While Richard Dawkins in his The God Delusion argues that the Bible “includes passages of outstanding literary merit in its own right [and it] needs to be part of our education [because it] is a major source book for literary culture” – at least suggesting some genuflection towards that “promethean effort”, I would say that the stance of the new atheists is – at best – less an issue of “anti-religion and God-bashing” simply for its own sake and more along the line, as you suggested, of saying to religion – with more than “Catonic pertinacity, Delenda est”, that “the dogmatic acceptance of outdated belief systems has nothing to offer us by way of critical reflection on who we are and how our values are created.” And if ridicule is the weapon of choice in that battle, a figurative two-by-four up alongside the ears – just to get the attention of the religious, of course, particularly since razing their cities and plowing their lands with salt is, generally speaking, no longer considered civilized, then I hardly think that that detracts at all from the still useful benefits to be derived from either a scientific or historical study of religion itself or at all hinders their acquisition. As you said:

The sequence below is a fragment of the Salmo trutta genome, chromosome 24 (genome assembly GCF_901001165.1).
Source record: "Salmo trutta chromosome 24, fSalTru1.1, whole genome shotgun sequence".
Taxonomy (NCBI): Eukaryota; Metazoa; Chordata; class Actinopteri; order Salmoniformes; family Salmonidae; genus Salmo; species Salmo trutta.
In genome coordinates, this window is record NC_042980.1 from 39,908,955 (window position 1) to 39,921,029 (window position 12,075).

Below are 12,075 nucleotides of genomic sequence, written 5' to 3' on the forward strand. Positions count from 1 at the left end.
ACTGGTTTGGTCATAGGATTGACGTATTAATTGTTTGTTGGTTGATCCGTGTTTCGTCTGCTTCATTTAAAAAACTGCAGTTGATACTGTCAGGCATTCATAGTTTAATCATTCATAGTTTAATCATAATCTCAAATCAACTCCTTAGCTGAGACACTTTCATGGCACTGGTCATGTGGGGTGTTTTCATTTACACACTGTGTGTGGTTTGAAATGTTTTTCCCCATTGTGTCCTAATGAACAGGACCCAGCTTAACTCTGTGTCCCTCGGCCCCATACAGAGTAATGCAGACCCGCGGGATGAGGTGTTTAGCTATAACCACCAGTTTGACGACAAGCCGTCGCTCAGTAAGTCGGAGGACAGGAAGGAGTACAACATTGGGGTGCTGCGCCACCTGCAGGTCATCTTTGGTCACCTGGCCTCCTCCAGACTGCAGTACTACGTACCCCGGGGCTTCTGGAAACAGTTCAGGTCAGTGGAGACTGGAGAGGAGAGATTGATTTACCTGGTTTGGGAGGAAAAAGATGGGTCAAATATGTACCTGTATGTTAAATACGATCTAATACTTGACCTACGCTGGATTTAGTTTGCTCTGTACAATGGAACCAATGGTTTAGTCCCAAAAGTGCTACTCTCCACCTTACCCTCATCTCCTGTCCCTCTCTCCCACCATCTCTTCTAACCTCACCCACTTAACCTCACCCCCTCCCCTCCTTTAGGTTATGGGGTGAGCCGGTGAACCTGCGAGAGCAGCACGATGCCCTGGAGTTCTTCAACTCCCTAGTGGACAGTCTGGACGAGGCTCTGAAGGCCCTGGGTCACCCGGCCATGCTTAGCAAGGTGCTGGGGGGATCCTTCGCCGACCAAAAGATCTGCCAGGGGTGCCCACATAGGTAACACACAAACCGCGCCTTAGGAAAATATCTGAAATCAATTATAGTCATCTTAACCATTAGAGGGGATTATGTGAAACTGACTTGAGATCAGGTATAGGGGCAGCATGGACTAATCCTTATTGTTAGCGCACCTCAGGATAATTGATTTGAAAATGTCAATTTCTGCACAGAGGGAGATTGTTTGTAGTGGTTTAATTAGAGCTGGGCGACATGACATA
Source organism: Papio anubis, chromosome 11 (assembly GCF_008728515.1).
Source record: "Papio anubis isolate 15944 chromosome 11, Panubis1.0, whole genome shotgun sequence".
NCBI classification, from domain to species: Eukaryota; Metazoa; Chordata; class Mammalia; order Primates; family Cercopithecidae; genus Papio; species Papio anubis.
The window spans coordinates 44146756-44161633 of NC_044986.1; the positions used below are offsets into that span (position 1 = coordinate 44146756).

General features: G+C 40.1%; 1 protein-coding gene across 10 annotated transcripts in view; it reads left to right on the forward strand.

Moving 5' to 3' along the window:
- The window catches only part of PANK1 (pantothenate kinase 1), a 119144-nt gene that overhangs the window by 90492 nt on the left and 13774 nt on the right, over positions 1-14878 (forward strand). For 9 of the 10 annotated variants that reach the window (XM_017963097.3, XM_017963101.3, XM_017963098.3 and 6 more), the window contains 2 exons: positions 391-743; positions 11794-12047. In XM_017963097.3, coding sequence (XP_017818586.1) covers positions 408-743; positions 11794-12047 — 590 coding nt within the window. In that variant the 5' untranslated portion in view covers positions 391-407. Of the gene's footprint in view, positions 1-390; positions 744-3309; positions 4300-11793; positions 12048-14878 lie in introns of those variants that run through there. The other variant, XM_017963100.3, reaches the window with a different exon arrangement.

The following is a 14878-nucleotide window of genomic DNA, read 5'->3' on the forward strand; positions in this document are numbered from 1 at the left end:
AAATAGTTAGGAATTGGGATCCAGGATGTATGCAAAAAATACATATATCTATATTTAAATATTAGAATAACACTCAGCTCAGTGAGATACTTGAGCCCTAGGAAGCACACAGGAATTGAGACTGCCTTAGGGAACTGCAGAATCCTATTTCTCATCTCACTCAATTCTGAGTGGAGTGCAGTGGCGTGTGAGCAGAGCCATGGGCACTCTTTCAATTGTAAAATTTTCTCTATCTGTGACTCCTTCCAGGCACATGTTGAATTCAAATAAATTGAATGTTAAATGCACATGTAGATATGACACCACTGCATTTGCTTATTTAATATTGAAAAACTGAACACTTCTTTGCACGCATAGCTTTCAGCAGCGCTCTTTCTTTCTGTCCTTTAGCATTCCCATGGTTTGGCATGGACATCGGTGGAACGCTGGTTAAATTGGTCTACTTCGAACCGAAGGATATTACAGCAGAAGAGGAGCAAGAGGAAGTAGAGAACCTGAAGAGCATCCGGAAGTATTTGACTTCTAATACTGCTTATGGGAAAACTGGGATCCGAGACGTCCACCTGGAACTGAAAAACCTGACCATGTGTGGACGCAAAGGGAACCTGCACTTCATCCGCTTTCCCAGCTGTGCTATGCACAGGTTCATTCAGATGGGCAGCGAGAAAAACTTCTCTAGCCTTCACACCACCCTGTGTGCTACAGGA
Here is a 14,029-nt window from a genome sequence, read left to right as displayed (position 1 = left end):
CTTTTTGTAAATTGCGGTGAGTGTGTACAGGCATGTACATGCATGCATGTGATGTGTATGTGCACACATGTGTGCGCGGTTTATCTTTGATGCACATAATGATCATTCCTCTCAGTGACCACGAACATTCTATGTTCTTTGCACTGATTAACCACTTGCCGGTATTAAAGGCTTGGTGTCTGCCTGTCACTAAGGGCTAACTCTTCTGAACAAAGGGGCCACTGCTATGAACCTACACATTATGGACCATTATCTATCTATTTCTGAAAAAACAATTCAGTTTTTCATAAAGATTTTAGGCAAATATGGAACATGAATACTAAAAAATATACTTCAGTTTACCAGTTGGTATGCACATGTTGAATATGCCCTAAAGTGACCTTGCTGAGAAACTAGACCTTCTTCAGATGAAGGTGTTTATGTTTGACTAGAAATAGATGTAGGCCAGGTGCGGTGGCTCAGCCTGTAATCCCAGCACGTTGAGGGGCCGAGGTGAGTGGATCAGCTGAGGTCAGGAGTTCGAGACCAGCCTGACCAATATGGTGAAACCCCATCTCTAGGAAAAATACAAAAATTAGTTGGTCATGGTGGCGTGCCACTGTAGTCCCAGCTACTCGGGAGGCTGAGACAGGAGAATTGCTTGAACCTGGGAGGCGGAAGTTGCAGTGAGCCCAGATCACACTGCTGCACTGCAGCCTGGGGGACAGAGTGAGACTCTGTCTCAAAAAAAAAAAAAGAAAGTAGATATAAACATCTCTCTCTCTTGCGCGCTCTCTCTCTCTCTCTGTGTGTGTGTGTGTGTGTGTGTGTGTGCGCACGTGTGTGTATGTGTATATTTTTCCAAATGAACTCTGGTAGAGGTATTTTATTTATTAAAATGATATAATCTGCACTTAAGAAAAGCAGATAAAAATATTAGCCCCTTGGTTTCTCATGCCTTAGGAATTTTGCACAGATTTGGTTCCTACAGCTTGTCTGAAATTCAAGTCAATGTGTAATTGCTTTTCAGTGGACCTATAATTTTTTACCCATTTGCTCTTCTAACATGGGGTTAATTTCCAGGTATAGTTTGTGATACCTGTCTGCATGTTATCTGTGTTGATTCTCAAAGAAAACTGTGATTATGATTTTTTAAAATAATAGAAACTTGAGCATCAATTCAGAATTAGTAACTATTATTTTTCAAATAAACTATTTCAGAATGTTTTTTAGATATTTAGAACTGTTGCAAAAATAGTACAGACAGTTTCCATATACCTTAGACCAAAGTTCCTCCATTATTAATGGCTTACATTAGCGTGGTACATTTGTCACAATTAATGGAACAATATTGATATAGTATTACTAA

The scientific study of religion is an essential component in tracing the development of our social and moral intelligence; it can help us to chart the way forward by reminding us of where we have been.